It’s not just the imagery that makes horror movies frightening or memorable. The musical score plays a huge part in evoking emotions from the audience. While certain composers, such as John Carpenter or the members of Goblin, have enjoyed a resurgence in popularity over the last few years, many horror scores are waiting to be rediscovered and appreciated.
Hopefully, the beginning of that wave of reevaluation will begin with Blood on Black Wax: Horror Soundtracks on Vinyl by Aaron Lupton and Jeff Szpirglas. The authors, both music collectors and journalists, have compiled a listing of important scores from horror movies. Not all the choices are obvious. One expects to read about Bernard Herrmann’s classic soundtrack for Hitchcock’s Psycho, or Carpenter’s iconic score for the original Halloween. But John Scott’s underheard music for 1981’s Inseminoid? It’s not a movie one thinks of often, nor is it a score that easily comes to mind.
Blood on Black Wax doesn’t play it safe by going only for the familiar. It drags obscure horror soundtracks out from the stacks and gives readers every reason to give them a listen. The cases made for the music is compelling.
The book is divided into chapters based on film subgenres. Science fiction films, monster movies, and slashers all get their chance to shine in Lupton and Szpirglas’s spotlight. The chapter, “Rock ‘n’ Roll Nightmares,” does a deep dive into the interesting world of heavy metal horror. Here’s your chance to read about the music for movies like Rocktober Blood and Black Roses. If you haven’t seen those movies, then Blood on Black Wax encourages you to rectify that.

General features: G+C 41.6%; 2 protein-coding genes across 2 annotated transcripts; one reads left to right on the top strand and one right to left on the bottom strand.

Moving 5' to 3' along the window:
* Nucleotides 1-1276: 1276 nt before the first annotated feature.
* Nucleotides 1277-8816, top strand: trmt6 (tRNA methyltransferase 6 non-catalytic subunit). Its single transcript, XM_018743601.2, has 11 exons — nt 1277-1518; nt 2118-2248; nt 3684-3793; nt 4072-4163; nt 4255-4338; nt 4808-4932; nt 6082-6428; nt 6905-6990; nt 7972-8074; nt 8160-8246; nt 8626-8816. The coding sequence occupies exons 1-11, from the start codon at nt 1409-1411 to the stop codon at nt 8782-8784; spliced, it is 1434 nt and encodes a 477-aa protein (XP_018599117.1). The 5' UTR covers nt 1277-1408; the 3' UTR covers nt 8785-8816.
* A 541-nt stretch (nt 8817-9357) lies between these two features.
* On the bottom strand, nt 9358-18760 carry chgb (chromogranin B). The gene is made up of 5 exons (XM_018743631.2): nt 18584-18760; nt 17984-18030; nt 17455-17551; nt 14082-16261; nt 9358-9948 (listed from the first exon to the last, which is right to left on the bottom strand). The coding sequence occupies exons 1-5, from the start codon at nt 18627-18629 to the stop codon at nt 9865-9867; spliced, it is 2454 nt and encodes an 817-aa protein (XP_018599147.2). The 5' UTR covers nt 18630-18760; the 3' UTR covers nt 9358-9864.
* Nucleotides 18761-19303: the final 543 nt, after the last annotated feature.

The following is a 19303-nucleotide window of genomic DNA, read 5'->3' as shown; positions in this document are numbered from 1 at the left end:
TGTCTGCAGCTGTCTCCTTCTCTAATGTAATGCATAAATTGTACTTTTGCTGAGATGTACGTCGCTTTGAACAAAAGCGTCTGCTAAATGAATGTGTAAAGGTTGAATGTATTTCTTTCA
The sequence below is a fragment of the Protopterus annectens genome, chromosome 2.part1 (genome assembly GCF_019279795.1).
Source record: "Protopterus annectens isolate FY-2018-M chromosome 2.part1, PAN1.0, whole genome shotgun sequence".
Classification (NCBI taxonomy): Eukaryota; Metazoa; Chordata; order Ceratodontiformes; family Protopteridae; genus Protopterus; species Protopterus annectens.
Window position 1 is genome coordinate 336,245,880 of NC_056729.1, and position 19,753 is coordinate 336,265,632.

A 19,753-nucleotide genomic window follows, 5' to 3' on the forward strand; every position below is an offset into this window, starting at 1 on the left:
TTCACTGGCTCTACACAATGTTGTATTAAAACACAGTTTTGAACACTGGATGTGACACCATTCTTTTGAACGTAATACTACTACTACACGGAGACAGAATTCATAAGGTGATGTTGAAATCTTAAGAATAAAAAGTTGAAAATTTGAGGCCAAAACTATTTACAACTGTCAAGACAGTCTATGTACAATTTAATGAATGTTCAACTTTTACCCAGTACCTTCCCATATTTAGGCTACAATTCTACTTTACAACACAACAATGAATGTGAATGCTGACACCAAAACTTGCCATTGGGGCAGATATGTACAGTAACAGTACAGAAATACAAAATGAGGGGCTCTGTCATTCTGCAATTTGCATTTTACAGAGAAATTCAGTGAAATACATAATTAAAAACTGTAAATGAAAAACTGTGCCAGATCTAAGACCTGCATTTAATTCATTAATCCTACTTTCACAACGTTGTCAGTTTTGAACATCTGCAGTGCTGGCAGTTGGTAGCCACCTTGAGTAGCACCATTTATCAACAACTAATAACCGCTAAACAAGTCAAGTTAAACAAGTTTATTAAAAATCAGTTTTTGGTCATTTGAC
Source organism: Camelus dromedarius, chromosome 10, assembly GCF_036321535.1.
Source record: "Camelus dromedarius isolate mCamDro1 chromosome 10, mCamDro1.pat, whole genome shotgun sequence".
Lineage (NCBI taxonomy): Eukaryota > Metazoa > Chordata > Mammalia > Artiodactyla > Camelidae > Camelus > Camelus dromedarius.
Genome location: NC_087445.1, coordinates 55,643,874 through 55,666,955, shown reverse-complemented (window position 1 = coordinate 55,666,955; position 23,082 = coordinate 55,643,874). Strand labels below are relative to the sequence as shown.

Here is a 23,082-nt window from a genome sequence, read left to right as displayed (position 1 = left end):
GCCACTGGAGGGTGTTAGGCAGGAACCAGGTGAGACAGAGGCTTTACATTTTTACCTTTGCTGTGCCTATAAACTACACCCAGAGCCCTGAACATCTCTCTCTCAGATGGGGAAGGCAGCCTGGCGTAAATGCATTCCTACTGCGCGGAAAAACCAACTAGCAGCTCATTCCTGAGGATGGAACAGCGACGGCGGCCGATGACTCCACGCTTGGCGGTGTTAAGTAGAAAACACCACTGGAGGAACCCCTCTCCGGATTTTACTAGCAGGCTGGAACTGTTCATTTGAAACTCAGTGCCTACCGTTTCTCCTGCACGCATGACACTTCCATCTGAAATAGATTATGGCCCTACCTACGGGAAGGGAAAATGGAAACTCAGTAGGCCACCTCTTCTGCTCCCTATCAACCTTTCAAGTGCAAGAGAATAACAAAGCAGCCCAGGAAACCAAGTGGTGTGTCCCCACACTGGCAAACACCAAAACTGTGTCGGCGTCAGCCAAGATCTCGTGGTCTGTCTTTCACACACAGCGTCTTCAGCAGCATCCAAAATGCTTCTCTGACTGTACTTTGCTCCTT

As a long time fan of Italian horror, the chapter devoted to the music from those movies was wonderfully informative for me. From Riz Ortolani’s deceptively beautiful soundtrack for Cannibal Holocaust to the shiver-inducing score from Suspiria by Goblin, this chapter hits both the high and low points of the subgenre. There’s even a short interview with famed Italian composer, Fabio Frizzi.
Small interviews with composers like Frizzi pop up all throughout the book. Blood and Black Wax is lavishly illustrated with full-color reproductions of album art, almost as fascinating to look at as the capsule reviews are to read. There are scores listed from Hollywood’s Golden Age to as recently as the last five years. The range of selections is wide, and the writing is both concise and incisive.
The book manages to avoid being boring, like some encyclopedic film books, thanks to Lupton and Szpirglas’s obvious passion for soundtracks. There’s not a moment where they linger too long on a certain piece of music. Even when read straight through, Blood on Black Wax moves quickly.
Blood on Black Wax lovingly covers a subject matter that is endlessly fascinating to both genre fans and vinyl collectors. Even if soundtracks aren’t your thing, the illustrations will be enough to pique your curiosity. You don’t have to be a hardcore fan to enjoy Blood on Black Wax, but readers with a vested interest in horror movies and the music that makes them work will be terrifically pleased.
Blood on Black Wax: Horror Soundtracks on Vinyl is presented by Rue Morgue and published by 1984 Publishing.